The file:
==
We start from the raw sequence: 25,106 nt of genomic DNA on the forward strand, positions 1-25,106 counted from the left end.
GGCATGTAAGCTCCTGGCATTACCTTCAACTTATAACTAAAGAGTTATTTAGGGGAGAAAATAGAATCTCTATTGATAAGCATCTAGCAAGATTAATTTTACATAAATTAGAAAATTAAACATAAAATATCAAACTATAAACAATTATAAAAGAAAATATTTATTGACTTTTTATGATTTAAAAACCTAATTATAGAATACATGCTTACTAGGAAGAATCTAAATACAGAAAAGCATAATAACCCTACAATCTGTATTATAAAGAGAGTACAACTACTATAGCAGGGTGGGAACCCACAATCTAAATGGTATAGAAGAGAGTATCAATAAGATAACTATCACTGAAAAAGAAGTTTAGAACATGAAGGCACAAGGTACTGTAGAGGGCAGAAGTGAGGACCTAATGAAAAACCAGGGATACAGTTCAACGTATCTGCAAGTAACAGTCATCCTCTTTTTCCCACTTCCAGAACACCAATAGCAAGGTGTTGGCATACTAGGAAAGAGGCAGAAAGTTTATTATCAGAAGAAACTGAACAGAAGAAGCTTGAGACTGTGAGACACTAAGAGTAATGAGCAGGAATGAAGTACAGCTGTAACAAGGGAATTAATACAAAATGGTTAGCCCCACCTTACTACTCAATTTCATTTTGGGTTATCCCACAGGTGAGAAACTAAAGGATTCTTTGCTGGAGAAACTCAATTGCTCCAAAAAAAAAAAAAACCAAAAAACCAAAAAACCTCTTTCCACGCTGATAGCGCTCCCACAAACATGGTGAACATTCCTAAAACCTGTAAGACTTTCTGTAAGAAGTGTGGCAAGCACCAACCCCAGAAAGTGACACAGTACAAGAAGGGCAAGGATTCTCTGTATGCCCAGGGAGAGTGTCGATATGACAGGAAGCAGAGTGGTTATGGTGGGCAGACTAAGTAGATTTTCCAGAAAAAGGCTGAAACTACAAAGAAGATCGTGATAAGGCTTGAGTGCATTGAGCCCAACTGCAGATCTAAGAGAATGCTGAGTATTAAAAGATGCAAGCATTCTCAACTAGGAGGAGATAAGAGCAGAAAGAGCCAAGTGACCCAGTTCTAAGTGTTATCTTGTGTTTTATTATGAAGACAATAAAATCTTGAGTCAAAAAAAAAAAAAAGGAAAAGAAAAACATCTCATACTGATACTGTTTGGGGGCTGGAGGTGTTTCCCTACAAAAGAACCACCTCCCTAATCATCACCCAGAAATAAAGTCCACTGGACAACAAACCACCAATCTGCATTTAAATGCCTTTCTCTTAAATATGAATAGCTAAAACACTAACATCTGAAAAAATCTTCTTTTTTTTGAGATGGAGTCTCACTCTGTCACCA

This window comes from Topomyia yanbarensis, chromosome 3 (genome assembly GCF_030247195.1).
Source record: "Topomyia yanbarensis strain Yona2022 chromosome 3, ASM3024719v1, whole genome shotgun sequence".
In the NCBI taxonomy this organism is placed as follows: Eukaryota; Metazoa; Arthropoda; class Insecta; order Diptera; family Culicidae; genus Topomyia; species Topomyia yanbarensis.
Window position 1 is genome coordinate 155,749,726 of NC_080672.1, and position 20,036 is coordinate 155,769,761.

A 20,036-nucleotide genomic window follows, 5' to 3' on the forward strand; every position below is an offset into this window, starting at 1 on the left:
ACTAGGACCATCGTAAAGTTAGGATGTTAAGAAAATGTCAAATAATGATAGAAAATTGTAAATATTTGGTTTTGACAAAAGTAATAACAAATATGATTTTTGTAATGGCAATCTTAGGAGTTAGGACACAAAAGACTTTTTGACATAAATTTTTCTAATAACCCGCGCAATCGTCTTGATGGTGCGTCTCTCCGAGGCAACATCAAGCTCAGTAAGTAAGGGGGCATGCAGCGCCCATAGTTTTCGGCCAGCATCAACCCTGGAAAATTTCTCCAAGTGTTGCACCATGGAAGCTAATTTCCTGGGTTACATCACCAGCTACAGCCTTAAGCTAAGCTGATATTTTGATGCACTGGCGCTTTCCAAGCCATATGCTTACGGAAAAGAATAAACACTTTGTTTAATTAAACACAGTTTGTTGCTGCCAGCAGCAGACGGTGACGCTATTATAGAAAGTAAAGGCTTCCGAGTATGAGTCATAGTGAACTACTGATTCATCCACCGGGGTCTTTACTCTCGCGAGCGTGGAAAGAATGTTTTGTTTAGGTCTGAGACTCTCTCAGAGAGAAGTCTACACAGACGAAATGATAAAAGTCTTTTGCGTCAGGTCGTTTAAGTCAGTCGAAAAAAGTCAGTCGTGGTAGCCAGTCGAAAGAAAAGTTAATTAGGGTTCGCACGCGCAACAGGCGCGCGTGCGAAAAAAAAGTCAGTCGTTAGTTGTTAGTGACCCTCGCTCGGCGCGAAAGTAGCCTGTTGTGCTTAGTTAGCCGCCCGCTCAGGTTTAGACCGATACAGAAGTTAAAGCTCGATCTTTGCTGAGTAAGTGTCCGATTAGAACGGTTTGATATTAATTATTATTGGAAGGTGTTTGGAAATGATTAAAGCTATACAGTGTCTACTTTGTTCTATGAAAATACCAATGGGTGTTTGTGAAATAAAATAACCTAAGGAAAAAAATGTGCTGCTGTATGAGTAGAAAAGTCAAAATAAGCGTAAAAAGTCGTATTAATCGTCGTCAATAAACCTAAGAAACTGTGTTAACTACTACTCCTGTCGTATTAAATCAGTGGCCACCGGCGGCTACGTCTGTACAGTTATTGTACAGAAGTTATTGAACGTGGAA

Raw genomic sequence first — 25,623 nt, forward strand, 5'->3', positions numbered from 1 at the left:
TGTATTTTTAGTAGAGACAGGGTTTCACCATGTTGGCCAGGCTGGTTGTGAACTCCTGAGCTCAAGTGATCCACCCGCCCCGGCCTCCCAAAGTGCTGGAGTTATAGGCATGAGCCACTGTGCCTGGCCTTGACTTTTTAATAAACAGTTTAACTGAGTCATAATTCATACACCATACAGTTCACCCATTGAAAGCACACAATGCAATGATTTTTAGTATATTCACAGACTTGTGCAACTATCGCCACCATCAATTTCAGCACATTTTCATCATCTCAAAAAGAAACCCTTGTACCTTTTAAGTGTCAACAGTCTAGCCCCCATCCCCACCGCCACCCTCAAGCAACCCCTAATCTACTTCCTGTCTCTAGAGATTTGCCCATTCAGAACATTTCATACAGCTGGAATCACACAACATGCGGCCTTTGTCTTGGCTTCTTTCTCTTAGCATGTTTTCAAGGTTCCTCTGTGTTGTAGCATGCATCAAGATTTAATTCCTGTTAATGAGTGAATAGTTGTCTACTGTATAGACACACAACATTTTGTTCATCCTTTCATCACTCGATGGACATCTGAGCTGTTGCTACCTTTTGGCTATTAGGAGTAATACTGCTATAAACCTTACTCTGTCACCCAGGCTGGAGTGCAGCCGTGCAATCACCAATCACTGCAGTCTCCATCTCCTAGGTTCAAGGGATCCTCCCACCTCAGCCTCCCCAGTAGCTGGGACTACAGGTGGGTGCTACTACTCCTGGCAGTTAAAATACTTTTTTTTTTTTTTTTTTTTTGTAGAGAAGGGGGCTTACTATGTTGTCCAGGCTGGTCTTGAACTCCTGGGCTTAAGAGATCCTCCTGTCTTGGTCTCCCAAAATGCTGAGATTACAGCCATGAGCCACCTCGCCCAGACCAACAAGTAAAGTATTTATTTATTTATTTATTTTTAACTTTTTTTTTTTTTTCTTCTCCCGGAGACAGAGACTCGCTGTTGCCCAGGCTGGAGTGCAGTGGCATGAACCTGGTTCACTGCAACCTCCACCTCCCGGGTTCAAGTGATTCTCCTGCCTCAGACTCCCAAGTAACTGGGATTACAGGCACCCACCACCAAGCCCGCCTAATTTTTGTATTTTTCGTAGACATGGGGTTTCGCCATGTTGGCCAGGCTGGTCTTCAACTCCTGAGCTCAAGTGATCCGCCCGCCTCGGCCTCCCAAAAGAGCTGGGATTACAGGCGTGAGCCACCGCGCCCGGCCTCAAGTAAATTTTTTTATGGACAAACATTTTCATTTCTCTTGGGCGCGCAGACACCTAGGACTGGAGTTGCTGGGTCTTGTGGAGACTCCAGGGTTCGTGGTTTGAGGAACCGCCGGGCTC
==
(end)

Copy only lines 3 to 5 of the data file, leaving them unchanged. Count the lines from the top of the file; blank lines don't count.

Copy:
This window comes from Topomyia yanbarensis, chromosome 3 (genome assembly GCF_030247195.1).
Source record: "Topomyia yanbarensis strain Yona2022 chromosome 3, ASM3024719v1, whole genome shotgun sequence".
In the NCBI taxonomy this organism is placed as follows: Eukaryota; Metazoa; Arthropoda; class Insecta; order Diptera; family Culicidae; genus Topomyia; species Topomyia yanbarensis.